The parts I didn’t like as much was the frame that Goldman built around The Princess Bride. He tells a fictional tale about himself hearing the book read by his father and later finding a copy for his (fictional) son. He presents his book as an abridgement of this fictional book. It’s all rather convoluted and layered and it’s fun but at times a distraction.

I’m glad I read this. The parts I loved mostly made up for the parts I only liked. I was not a fan of the epilogue with an explanation and story of the sequel Buttercup’s Baby. I think Goldman probably should have stopped at the end of The Princess Bride and left it at that.

4.5 stars Rating 4.5/5 for The Princess Bride parts and

3 stars 3/5 for the rest of it.

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Imitation in Death by J.D. Robb – Audio Edition

Posted by on Jun 23, 2017 in 2017, 3.5 stars, Audio, Book Review, JD Robb | 0 comments

Imitation in Death by J.D. Robb narrated by Susan EricksenImitation in Death by J.D. Robb narrated by Susan Ericksen

Genre: Mystery
Format: Audiobook
Series: #17 in the In Death series
Publisher: Brilliance Audio
Publication Date: 2003
Length: 14 hours, 14 minutes
Narrated by: Susan Ericksen
Source: Library

The Book:
From the publisher:

Summer, 2059. A man wearing a cape and a top hat approaches a prostitute on a dark, New York City street. Minutes later, the woman is dead. Left at the scene is a letter addressed to Lieutenant Eve Dallas, inviting her to play his game and unveil his identity. He signs it, ‘Jack.’

Now Dallas is in pursuit of a murderer who knows as much about the history of serial killers as she does. He has studied the most notorious and the most vicious slayings in modern times. But he also wants to make his own mark. He has chosen his victim: Eve Dallas. And all Eve knows is that he plans to mimic the most infamous murderers of all — starting with Jack the Ripper…

My Thoughts:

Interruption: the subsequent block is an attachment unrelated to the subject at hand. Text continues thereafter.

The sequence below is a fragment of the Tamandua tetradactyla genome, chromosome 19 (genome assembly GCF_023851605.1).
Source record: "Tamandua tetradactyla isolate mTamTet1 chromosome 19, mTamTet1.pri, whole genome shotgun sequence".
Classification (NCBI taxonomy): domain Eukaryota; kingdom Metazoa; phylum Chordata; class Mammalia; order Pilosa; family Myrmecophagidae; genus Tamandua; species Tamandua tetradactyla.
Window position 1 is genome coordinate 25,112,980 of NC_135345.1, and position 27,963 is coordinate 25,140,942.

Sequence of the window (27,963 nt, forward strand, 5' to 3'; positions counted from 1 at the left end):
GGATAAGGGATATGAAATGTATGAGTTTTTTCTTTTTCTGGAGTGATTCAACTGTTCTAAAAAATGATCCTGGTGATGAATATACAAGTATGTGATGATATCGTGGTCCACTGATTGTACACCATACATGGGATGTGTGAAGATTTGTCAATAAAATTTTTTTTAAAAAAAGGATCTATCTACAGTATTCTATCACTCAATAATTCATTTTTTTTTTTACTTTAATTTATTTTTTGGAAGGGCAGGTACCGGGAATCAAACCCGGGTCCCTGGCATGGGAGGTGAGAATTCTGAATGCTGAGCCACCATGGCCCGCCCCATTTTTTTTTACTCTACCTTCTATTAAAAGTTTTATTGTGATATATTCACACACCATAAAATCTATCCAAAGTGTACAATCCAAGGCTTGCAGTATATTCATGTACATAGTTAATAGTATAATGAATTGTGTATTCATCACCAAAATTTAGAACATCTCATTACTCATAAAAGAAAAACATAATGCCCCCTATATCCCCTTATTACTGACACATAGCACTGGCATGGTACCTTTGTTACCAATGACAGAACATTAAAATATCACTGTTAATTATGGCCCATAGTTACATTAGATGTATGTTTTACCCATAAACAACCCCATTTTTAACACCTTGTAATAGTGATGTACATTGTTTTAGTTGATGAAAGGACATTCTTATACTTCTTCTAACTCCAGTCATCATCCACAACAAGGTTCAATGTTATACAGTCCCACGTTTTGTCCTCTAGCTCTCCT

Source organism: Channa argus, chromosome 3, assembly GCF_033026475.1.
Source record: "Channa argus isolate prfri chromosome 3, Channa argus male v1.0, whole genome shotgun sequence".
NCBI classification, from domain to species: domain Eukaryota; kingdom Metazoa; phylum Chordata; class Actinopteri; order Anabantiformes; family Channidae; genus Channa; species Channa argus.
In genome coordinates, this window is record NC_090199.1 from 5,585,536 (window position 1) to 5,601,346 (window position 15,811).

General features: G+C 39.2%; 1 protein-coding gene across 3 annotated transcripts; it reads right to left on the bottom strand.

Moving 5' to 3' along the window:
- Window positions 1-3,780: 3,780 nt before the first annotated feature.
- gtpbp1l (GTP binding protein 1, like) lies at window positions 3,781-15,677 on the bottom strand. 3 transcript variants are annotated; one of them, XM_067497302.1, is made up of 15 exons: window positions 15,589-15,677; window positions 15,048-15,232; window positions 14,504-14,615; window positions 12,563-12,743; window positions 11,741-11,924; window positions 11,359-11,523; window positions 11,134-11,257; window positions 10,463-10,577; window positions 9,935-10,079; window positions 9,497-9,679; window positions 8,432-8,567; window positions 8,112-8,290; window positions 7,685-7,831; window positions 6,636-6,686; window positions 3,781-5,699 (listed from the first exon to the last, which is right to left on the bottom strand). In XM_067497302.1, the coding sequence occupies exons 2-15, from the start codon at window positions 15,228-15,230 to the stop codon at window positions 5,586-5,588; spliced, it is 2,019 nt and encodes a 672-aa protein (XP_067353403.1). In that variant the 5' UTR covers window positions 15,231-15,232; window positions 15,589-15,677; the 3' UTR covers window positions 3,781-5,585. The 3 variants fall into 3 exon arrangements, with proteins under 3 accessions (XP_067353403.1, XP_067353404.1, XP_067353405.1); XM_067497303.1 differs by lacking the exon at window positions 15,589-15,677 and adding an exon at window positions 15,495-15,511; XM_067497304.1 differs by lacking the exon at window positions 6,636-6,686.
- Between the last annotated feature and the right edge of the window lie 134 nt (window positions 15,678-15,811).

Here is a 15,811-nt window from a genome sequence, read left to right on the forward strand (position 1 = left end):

This series has long been a guilty pleasure of mine. The mix of police procedural, romance and just slightly in the future science fiction elements is a lot of fun.

When I read the previous book in the series it was the first one I’d listened to instead of reading. I will not go back to print for this series. Susan Ericksen is an excellent narrator. Her accents and voice characterizations for the regular characters match perfectly with what my brain created when I read the print editions.

The mystery in this one was interesting and the investigation kept me guessing.

My favorite supporting character in this series is Eve’s aide Peabody. She cracks me up. In this book she’s nervously studying and preparing for her detective’s exam. The utterly predictable outcome had me a little teary with joy.


3.5 stars 3.5/5 for the book

4 stars 4/5 for the narration

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Secret Path by Gord Downie

Posted by on Jun 22, 2017 in 2017, 5 stars, Book Review, Graphic Novel, Jeff Lemire | 0 comments

Secret Path by Gord Downie with art by Jeff LemireSecret Path by Gord Downie with art by Jeff Lemire

Genre: History
Format: Music plus graphic novel
Publisher: Simon & Schuster
Publication Date: 2016
Pages: 96
Source: Library

The Book:
From the publisher:

Secret Path is a ten song digital download album by Gord Downie with a graphic novel by illustrator Jeff Lemire that tells the story of Chanie “Charlie” Wenjack, a twelve-year-old boy who died in flight from the Cecilia Jeffrey Indian Residential School fifty years ago.

Chanie, misnamed Charlie by his teachers, was a young boy who died on October 22, 1966, walking the railroad tracks, trying to escape from the Cecilia Jeffrey Indian Residential School to return home. Chanie’s home was 400 miles away. He didn’t know that. He didn’t know where it was, nor how to find it, but, like so many kids—more than anyone will be able to imagine—he tried.